Whether people can be contagious while showing no symptoms at all is a separate issue. That, of course, would make the reproduction number even higher. Ma Xiaowei, director of China’s National Health Commission, said on Jan. 26 that, “from our observations, the virus can be contagious during the incubation period.” But U.S. authorities haven’t seen the data on that. Even if there are rare instances of asymptomatic transmission, they’re unlikely to become a major factor in the spread, Anthony Fauci, director of the National Institute of Allergy and Infectious Diseases, told reporters on Jan. 28. “Asymptomatic transmission has never been the driver of outbreaks” for any respiratory virus, he said.

Transmission of respiratory viruses occurs mainly from coughing, sneezing, and contact with hands and infected surfaces, so it makes sense that the respiratory viruses are less contagious before the patient is coughing, sneezing, and wiping the nose, says Dr. Thomas Birch, an infectious diseases specialist who is medical director of the Institute for Clinical Research at Holy Name Medical Center in Teaneck, N.J. On the other hand, influenza is somewhat contagious before symptoms show. Simply speaking can project viral particles.  

Driving a disease’s reproduction number below the tipping point of 1 isn’t always a permanent victory. Influenza, for one, comes back every year in a different guise. One reason is that there’s a reservoir of the virus in livestock and other animals that live close to human beings in large numbers, making it easy for new strains to make the interspecies leap, says Brown’s Ogbunu.

Some scientists say that the novel coronavirus has its natural home in bats, which aren’t as much in contact with people as, say, cattle. That’s the good news, Ogbunu says. The bad news is that the virus may have passed from bats to people, possibly via other animals, in live-animal markets in Wuhan. In such markets, exotic species that would never come in contact in the wild are exposed to one another.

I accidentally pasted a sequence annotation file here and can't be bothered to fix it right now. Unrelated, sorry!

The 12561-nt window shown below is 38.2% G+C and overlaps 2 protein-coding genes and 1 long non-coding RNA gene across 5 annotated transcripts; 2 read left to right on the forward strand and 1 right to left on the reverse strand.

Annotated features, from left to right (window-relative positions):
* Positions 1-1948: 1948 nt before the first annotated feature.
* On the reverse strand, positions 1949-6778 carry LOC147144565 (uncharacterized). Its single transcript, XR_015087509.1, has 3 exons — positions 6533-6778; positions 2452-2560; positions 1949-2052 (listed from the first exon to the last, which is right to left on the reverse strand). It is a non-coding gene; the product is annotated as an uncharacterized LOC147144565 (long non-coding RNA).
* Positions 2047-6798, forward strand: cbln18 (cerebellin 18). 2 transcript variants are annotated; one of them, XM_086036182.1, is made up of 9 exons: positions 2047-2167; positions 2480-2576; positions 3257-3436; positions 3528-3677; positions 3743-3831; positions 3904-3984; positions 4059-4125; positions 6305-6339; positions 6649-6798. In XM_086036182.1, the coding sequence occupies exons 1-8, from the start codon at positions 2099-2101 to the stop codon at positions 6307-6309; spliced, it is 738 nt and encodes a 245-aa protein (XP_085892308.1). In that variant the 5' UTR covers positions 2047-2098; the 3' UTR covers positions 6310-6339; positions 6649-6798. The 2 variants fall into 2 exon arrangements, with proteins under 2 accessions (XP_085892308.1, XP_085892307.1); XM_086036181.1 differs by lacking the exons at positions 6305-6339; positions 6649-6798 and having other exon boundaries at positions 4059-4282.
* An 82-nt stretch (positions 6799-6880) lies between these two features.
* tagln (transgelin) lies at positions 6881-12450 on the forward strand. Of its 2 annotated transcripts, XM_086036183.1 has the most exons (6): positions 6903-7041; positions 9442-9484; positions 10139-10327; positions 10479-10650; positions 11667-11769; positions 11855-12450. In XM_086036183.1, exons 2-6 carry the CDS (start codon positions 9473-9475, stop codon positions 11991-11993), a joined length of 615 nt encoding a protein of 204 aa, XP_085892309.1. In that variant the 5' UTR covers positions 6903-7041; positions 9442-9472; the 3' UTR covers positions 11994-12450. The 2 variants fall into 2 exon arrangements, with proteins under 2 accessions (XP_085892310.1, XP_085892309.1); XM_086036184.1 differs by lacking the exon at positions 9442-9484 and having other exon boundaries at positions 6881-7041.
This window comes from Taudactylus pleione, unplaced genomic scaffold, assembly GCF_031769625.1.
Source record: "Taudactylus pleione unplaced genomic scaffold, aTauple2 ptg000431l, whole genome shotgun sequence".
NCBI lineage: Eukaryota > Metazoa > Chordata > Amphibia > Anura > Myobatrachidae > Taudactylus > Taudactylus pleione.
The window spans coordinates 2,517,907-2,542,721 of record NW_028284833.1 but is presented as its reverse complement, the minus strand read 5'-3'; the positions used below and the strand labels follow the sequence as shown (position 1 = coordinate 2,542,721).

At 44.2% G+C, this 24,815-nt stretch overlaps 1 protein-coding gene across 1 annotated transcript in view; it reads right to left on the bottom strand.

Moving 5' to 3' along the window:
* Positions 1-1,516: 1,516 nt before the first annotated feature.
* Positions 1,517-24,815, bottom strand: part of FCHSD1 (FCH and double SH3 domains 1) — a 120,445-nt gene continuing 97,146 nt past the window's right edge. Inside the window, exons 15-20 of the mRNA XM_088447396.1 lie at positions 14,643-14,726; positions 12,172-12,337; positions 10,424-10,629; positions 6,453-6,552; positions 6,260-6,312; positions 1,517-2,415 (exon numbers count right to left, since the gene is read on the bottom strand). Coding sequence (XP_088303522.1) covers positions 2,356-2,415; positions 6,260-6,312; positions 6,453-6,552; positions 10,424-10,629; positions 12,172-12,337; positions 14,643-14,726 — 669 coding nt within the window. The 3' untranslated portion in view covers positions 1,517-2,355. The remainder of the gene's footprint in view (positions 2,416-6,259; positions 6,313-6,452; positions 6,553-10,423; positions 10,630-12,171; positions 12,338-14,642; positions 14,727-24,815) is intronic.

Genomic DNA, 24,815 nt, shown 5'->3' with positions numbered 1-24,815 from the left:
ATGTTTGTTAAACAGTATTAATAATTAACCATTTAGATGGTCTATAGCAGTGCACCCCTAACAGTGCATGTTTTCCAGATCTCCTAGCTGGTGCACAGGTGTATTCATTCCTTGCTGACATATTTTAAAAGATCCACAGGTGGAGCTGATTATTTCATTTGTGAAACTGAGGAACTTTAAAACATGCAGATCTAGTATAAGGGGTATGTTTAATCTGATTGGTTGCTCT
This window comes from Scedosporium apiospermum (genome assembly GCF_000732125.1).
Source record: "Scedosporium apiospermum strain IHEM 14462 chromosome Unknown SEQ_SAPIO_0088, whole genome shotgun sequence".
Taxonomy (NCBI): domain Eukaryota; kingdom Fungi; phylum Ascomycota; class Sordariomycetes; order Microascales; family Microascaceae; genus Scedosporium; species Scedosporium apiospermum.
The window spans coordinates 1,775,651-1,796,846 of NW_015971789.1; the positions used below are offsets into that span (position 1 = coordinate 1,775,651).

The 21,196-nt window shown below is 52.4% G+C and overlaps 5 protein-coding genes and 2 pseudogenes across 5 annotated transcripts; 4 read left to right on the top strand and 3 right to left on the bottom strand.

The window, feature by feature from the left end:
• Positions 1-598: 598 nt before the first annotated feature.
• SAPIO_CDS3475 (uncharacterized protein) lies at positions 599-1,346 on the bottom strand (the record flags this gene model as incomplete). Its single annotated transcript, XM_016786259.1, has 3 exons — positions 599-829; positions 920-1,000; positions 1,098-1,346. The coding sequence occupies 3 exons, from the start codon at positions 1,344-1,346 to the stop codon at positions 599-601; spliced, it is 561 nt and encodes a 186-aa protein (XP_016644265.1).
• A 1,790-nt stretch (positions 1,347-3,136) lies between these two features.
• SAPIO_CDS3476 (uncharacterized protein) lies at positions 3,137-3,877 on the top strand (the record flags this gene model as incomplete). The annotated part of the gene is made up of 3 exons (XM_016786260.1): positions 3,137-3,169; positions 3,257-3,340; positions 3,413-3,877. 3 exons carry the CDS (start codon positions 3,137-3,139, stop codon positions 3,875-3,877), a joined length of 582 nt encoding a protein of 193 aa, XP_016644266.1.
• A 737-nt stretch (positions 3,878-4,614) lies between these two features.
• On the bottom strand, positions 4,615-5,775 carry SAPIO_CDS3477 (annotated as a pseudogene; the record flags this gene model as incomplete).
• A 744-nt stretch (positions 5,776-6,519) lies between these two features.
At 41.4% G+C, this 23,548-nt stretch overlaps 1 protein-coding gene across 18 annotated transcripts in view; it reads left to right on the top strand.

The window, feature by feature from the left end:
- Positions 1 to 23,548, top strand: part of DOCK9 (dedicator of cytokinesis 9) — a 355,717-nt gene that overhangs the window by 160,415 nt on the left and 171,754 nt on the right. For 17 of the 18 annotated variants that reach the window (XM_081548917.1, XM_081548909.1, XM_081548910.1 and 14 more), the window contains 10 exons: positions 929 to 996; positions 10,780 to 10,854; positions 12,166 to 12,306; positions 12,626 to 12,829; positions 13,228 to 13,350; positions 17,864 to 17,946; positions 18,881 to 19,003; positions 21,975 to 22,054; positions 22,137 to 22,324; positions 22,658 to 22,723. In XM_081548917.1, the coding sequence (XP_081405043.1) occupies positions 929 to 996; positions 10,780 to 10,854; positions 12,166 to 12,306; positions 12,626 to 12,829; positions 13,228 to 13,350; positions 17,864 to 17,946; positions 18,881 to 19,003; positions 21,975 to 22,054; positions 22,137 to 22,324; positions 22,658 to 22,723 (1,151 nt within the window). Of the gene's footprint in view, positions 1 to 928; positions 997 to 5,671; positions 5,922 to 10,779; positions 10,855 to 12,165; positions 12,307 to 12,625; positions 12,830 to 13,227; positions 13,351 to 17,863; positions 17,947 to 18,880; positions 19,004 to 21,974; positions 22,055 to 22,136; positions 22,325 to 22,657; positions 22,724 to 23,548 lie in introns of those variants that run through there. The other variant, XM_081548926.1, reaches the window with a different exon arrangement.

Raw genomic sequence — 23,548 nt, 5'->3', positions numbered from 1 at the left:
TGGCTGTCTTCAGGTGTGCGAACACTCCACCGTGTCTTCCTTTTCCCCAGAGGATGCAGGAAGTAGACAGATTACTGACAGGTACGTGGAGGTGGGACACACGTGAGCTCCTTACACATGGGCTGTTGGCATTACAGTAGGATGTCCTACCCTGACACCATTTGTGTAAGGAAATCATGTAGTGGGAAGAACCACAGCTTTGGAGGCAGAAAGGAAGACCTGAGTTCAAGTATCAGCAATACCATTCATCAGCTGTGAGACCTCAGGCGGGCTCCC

While viruses are dumb, evolution is smart. As Charles Darwin taught, mutations are random and thoughtless. Some by chance make an organism fitter. Those survive, while the rest perish. RNA viruses, of which the coronavirus is one type, are notoriously sloppy at reproducing, which means they mutate rapidly. The fact that the vast majority of mutations are failures doesn’t matter—the few that make the virus more successful quickly take over.

Coronaviruses mutate less rapidly than other RNA viruses because they have a genome that’s two to three times bigger than other RNA viruses and thus more complex, so accuracy in reproduction is more important for them. They are the only RNA virus family with a “proofreading” capability, says Vanderbilt’s Denison. But he and others demonstrated that the proofreading function seems to switch off if coronaviruses are under evolutionary pressure—as they would be, say, from an antiviral drug—which allows for more mutations and more rapid adaptation.

One promising way to attack the new coronavirus is to interfere with its proofreading. Locking in the proofreading function could make the virus unadaptable and thus easier to attack. Getting rid of the proofreading altogether could cause it to mutate so much that it essentially falls apart. That’s the angle Denison’s team is investigating.  

It takes more than a village to fight a dangerous new virus. Ogbunu, for one, says he got interested in viruses after witnessing the cataclysm of the AIDS epidemic. He earned a bachelor’s degree at Howard University and then went on for a doctorate at Yale and postdoctoral training at Harvard before moving to Brown. On his website he relates some of his previous jobs: “bouncer, usher, statistics tutor, nanny, data scientist, personal trainer and light heavyweight boxer.” All that time, the vast power of tiny viruses never ceased to amaze him.

“The great paradox of this thing,” he says, “is that they are really just a vanishingly small fraction of the biomass on earth.”

To contact the editor responsible for this story: Eric Gelman at egelman3@bloomberg.net